Much of the 1960’s counselling encouraged couples to let it all hang out and dump our anger on the other spouse. Research has shown that this actually makes things worse. Garland(1999) comments that “anger expressed in venting becomes the first step toward murder, not toward reconciliation (Matthew 5:22).” Neither blowing up or clamming up really helps us manage anger in marital conflict (Cosgrove, 1988). Tavris (1982) found that “aggression frequently has precisely the opposite effect of catharsis: instead of exorcising the anger, it can inflame it.” Many people are afraid of marital anger because of its tendency to get away on us. Plato wrote “[when reason] is asleep, then the wild beast within us, gorged on meat or drink, starts up and having shaken off sleep, goes forth to satisfy his desires; and there is no conceivable folly or crime it won’t commit.”
Lambert, N. & Dollahite, D. (2006) reported that spirituality, especially practices such as prayer between a couple, is closely linked with reduced marital conflict. The shared vision and relation virtues such as selflessness and unconditional love have been linked with better marital functioning in times of anger and conflict. Couples indicated that their involvement in scripture reading and regular church attendance increased their commitment to relational permanence. Marsh, R. and Dallos, R. (2000) found that couples were able to increase their sense of interpersonal space by detouring their anger to God in marital conflict. In my pastoral work, I have found that praying together can really help a couple, though most find such activity too intimate. It is vital that the couple do not use prayer or the bible as weapons to win a fight, but rather as a way to resolve conflict and build a healthier marriage.
Mahoney, A. & Pargament, K. ( 1999) found the benefits of spiritual involvement as a couple to include greater global marital adjustment, more perceived benefits from marriage, less marital conflict, more verbal collaboration, and less use of verbal aggression and stalemate to discuss disagreements for both wives and husbands. Before my spiritual breakthrough at age 17, I viewed marriage as just ‘a piece of paper’. Marsh, R. and Dallos, R. (2000) observe that couples who view their marriage as being a sanctified object (whom God has joined together) are more likely to act and think in ways that protect their marriage. Part of the improved handling of anger in marital conflict comes out of the religious couple’s allegiance to their meta-narrative and their God’s ethical expectations. Even after thirty-two years of marriage, I still have to resist my tendencies to selfishness and irritability. My faith is a major motivator to keep working on myself.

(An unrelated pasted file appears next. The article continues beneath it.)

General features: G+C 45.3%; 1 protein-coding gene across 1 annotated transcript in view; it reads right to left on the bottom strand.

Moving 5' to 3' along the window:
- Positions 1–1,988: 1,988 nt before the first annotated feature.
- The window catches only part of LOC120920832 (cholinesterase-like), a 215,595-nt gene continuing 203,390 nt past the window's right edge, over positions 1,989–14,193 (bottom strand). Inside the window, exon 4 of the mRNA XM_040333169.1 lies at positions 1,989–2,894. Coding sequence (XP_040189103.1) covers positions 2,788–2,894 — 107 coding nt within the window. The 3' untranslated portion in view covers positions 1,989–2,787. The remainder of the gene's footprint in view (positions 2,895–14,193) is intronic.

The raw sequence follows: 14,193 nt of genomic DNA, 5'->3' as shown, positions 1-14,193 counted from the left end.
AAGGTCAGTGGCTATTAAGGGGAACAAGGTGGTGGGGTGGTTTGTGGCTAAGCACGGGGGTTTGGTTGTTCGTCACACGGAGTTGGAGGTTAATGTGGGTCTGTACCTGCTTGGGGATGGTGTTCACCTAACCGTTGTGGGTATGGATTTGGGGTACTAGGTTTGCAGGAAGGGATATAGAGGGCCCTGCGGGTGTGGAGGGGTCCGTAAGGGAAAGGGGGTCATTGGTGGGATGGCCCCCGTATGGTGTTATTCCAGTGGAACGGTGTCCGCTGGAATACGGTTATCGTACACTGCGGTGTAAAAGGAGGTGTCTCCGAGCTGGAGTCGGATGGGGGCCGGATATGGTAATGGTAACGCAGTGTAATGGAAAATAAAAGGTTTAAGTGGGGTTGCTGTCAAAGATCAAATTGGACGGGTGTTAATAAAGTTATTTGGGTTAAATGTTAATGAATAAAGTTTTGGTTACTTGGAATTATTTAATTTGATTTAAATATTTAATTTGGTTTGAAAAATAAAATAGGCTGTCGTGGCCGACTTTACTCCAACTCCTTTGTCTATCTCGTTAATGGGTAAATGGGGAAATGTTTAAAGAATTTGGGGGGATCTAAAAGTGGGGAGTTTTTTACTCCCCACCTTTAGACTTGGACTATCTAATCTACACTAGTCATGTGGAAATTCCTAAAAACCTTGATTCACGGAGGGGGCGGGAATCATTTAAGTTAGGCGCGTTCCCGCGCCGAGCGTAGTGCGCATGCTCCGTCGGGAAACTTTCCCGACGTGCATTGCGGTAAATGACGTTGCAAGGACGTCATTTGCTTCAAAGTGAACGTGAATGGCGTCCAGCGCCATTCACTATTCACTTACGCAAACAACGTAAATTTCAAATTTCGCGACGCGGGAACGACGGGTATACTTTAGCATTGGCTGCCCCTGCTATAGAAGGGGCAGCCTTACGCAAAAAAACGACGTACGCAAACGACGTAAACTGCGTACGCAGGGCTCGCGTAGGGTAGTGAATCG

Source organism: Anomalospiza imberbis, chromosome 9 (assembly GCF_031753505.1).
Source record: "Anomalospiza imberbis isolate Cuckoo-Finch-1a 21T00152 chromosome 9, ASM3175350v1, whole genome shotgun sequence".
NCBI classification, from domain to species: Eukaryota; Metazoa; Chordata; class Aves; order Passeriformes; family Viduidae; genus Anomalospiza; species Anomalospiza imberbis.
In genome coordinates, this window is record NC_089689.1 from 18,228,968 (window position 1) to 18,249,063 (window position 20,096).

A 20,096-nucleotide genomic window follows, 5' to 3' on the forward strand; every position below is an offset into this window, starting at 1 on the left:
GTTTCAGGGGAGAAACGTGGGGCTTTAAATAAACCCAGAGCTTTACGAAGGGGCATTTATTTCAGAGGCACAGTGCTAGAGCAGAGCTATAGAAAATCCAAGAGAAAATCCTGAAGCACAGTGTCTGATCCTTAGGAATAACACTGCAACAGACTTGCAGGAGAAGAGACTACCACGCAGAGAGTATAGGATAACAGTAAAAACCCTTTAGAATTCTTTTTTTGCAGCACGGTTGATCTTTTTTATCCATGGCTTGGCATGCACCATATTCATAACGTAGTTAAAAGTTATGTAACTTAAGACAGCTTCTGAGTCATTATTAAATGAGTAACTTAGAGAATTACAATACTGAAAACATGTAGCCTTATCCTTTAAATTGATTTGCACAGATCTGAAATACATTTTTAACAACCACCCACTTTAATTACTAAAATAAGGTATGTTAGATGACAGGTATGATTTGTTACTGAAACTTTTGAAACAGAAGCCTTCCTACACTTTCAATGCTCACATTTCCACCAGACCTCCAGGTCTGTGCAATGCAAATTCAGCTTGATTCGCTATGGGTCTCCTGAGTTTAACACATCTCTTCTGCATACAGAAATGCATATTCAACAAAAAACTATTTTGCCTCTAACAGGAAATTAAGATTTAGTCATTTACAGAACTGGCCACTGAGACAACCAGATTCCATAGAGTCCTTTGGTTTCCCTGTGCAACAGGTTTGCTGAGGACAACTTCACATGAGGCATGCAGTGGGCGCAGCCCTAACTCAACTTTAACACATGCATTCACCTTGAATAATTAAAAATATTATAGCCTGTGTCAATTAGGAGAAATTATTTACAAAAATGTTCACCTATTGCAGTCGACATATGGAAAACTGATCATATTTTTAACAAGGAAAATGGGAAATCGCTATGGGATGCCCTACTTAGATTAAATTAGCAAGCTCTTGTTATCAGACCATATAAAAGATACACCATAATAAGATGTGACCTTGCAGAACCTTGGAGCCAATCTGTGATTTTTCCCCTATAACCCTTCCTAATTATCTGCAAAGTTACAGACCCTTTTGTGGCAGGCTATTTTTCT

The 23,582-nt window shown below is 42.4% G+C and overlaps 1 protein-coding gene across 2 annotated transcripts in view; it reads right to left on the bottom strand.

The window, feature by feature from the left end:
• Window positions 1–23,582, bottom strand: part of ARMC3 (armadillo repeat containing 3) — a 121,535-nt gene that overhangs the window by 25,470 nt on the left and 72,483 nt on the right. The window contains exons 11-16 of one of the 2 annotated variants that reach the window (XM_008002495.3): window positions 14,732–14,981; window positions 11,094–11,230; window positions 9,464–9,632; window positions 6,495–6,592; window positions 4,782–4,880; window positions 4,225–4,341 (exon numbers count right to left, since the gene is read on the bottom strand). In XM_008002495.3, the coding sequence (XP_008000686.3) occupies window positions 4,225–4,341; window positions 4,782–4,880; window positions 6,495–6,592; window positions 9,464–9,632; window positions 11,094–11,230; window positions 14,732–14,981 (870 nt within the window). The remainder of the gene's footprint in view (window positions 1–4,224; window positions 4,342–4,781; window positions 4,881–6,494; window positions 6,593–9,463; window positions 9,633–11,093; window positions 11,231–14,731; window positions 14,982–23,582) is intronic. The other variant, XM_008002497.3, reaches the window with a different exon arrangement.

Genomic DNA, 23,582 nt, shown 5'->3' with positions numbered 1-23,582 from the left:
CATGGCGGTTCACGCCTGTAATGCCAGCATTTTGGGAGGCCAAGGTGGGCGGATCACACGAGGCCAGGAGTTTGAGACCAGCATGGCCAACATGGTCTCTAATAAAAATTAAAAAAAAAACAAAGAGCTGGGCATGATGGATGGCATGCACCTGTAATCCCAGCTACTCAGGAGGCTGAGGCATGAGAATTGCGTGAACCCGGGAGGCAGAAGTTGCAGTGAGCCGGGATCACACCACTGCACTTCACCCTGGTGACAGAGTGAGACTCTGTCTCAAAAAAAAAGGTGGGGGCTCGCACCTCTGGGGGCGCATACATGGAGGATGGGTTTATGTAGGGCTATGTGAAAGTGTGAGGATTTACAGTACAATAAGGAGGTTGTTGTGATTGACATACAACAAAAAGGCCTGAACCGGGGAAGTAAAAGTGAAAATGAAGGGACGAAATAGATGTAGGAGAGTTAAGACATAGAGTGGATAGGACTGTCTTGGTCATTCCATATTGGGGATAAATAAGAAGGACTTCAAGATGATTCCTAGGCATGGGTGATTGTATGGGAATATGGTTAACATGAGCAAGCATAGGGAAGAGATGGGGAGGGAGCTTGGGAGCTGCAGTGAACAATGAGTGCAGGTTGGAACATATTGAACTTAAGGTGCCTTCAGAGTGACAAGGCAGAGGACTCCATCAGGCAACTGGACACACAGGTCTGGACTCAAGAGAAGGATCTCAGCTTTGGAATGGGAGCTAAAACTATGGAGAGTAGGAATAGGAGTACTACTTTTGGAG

Lambert, N. & Dollahite, D. listed studies showing that the value of forgiveness is linked with better managing anger in marital conflict. Gordon, K. & Hughes, F. (2009) identified three elements of forgiveness:
(a) regaining a more balanced and compassionate view of the offender and the event,
(b) decreasing negative affect towards and avoidance of the offender, and
(c) giving up the right to seek revenge or lash out toward the offender.
Ketterman (2000) observes that couples who refuse to forgive pay a heavy price:
“The physical costs of unforgiveness may include hypertension, chronic headaches, high blood pressure, cardiovascular ailments, and gastrointestinal disorders, to name just a handful. Because negative emotions have a depressive effect and can suppress immune function, unforgiveness may even have an indirect link to major and severe disorders like rheumatoid arthritis and cancer.”
Jesus’ words ‘forgive and you will be forgiven’, say Ketterman, lie at the heart of marital harmony and health. She speaks both as a psychiatrist of the Christian faith and as a victim of infidelity who remarried her husband. Forgiveness is indeed a practical proven key to managing anger in martial conflict.
Another key to managing anger in marital conflict is the reduction of blaming behaviour. Gottman (1999) calls this learning how to complain without criticizing. Gottman (1999, 2006) talks about the Four Horsemen of the Apocalypse (criticism, defensiveness, contempt, and stonewalling) which are greater long-term indicators of divorce than mere anger. Research by Madden, M. & Janoff-Bulman, R. (1981) showed that blaming one’s spouse for marital conflict is negatively associated with marital satisfaction. Couples that habitually blame one another are some of the most difficult to help.